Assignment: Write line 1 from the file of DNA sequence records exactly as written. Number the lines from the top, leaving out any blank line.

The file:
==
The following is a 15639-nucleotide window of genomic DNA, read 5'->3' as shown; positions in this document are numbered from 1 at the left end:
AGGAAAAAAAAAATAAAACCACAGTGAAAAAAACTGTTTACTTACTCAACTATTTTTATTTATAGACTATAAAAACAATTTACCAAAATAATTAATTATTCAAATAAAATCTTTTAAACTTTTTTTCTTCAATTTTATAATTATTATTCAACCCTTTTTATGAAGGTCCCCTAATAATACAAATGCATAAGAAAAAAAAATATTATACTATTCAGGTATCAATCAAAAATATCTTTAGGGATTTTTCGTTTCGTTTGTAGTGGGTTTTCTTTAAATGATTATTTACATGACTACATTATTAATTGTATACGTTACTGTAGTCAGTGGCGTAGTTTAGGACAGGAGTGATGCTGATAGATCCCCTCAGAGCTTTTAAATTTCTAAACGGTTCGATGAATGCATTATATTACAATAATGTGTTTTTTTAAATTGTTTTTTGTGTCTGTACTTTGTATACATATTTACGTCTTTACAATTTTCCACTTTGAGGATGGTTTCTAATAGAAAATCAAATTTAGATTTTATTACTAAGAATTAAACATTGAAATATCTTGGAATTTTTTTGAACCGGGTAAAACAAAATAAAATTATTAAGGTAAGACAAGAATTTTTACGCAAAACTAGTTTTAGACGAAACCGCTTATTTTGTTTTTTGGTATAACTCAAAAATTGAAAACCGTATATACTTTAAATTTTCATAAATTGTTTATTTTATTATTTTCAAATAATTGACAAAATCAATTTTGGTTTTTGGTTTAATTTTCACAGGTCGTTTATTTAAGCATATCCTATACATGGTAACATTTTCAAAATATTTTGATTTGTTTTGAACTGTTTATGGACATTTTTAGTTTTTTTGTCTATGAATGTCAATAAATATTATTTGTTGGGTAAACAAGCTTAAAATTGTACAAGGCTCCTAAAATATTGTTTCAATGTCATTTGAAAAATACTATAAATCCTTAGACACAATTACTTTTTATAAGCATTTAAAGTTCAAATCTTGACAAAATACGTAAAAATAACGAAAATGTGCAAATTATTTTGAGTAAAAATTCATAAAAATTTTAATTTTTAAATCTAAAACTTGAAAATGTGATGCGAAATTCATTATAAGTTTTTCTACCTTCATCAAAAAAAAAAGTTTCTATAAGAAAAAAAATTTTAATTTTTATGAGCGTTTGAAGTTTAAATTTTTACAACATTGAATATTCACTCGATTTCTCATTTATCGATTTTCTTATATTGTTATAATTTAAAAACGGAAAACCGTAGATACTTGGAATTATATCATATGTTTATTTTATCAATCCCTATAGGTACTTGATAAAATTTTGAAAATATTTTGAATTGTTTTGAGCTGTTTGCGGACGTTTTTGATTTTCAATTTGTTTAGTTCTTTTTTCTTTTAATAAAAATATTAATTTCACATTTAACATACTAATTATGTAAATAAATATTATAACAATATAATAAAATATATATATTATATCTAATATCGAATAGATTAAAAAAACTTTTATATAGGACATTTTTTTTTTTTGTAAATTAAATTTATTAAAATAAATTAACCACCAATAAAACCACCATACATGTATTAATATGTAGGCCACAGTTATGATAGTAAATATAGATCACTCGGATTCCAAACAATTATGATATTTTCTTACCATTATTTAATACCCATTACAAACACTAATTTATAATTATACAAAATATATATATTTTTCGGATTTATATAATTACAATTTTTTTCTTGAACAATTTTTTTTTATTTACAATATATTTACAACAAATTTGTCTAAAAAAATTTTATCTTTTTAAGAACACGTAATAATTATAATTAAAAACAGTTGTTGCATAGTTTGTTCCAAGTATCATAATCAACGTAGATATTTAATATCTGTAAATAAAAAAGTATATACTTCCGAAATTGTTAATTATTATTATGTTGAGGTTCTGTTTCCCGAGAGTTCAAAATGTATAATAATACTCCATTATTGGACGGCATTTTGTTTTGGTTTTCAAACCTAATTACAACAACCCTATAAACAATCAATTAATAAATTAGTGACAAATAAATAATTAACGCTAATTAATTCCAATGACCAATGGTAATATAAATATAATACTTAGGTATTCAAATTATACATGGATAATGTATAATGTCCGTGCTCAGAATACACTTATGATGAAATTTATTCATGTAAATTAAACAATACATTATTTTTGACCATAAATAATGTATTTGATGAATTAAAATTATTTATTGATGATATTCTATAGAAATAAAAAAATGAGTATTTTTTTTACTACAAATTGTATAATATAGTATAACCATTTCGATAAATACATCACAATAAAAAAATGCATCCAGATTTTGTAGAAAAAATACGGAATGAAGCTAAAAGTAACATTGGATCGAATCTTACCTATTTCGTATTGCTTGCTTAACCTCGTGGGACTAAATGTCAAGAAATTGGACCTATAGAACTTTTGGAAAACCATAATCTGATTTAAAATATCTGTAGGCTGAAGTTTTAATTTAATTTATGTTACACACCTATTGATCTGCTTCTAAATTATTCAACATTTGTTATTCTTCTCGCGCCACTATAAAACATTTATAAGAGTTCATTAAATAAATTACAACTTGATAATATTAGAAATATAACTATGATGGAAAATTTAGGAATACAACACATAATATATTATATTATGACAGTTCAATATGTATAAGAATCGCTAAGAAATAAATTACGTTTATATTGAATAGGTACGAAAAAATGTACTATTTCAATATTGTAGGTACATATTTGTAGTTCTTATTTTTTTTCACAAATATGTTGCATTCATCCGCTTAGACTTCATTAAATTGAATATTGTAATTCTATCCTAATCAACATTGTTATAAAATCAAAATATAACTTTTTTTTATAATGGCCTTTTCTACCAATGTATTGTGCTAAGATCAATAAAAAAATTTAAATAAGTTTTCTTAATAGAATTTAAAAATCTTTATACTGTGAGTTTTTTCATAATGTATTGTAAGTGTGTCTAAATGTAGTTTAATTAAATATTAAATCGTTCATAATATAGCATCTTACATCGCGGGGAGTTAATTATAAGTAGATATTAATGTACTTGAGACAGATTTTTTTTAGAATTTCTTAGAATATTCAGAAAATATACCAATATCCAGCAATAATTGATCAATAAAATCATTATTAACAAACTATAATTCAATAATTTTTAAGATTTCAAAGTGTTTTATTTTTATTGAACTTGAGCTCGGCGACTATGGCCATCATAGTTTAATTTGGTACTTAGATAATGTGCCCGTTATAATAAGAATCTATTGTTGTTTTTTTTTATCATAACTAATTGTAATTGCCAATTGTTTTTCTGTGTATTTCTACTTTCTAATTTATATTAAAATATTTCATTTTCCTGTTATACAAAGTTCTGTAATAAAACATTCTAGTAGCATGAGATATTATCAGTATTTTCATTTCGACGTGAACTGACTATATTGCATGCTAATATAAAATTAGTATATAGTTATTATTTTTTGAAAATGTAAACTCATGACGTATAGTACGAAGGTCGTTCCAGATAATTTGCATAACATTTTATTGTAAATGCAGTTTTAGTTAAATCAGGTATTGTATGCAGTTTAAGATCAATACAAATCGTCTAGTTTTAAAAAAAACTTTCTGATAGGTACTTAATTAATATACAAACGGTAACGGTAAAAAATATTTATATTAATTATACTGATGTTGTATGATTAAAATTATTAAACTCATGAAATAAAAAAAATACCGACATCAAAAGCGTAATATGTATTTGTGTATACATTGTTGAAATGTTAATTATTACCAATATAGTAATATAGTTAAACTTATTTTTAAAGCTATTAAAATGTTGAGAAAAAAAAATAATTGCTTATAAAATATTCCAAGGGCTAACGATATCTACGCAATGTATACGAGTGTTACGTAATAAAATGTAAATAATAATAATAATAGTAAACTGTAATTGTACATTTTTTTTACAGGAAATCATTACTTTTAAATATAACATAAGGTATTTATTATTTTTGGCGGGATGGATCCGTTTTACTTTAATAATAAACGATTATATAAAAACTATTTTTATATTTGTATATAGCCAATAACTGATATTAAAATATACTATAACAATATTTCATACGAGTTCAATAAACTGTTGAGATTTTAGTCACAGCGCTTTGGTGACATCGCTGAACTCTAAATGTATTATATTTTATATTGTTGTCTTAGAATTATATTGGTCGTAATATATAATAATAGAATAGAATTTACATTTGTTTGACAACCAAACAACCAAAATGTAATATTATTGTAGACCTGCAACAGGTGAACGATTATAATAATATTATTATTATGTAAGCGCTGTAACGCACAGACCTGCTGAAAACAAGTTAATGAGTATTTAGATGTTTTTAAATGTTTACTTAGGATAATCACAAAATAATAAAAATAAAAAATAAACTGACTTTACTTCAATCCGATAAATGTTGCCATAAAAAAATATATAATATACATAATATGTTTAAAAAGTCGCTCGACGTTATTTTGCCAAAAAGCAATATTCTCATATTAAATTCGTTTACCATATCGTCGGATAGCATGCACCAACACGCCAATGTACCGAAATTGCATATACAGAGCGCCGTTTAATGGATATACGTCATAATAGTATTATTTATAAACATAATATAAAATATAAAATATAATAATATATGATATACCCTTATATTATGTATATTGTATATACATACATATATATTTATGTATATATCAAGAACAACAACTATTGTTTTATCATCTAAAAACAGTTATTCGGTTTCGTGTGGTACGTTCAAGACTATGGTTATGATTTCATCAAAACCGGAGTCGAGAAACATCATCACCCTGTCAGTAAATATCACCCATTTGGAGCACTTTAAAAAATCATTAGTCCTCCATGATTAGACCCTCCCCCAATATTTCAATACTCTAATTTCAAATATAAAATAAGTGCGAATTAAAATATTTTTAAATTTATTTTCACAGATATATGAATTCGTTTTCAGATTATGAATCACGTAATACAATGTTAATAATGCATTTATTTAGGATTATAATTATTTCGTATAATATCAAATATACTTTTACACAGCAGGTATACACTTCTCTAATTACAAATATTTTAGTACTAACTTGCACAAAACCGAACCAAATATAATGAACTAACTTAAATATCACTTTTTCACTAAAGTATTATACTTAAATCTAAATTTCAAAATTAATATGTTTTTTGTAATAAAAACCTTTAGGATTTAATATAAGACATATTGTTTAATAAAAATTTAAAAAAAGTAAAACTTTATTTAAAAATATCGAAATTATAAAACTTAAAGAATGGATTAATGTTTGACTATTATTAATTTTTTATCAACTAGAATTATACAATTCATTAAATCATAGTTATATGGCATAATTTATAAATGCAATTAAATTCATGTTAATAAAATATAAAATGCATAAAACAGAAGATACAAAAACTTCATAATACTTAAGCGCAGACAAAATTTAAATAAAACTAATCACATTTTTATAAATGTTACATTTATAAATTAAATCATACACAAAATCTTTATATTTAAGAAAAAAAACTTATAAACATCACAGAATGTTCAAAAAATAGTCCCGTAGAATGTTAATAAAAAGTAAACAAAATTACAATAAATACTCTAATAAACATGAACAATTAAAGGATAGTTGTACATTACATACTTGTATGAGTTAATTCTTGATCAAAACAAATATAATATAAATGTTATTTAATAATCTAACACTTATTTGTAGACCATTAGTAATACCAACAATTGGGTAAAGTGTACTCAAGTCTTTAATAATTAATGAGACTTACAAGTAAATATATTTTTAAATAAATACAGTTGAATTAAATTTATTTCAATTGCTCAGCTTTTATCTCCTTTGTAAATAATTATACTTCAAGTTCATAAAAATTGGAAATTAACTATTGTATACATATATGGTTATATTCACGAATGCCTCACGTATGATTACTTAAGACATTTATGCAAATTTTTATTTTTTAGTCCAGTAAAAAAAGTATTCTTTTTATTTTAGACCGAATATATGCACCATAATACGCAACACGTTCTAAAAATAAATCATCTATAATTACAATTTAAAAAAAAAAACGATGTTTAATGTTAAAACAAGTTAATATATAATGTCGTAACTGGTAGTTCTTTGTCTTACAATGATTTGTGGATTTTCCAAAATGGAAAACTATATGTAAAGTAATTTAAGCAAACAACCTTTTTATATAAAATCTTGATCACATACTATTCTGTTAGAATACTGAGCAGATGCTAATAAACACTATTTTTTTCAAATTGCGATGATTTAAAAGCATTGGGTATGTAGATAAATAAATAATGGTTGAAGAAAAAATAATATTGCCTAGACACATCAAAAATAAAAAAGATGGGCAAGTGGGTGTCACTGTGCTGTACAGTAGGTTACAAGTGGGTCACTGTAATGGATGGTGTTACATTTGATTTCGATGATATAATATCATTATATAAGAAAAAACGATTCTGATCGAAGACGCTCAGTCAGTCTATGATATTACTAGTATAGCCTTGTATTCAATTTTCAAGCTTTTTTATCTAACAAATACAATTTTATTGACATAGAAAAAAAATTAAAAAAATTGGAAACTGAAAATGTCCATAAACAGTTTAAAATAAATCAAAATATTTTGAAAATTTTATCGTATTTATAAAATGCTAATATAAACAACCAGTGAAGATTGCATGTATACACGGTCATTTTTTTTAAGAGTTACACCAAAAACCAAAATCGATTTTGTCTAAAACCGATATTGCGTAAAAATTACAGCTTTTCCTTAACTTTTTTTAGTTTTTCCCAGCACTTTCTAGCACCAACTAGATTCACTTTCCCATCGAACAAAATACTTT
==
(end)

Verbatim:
The following is a 15639-nucleotide window of genomic DNA, read 5'->3' as shown; positions in this document are numbered from 1 at the left end: